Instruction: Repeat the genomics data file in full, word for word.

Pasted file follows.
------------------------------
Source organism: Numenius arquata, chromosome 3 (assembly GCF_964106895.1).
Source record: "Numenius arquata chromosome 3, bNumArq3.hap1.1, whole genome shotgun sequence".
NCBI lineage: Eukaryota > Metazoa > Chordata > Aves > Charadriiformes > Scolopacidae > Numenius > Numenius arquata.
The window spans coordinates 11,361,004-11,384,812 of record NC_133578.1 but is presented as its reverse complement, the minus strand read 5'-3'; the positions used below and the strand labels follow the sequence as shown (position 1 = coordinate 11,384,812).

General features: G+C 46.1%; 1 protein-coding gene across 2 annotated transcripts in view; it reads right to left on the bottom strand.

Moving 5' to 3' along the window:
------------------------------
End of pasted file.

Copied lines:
Source organism: Numenius arquata, chromosome 3 (assembly GCF_964106895.1).
Source record: "Numenius arquata chromosome 3, bNumArq3.hap1.1, whole genome shotgun sequence".
NCBI lineage: Eukaryota > Metazoa > Chordata > Aves > Charadriiformes > Scolopacidae > Numenius > Numenius arquata.
The window spans coordinates 11,361,004-11,384,812 of record NC_133578.1 but is presented as its reverse complement, the minus strand read 5'-3'; the positions used below and the strand labels follow the sequence as shown (position 1 = coordinate 11,384,812).

General features: G+C 46.1%; 1 protein-coding gene across 2 annotated transcripts in view; it reads right to left on the bottom strand.

Moving 5' to 3' along the window: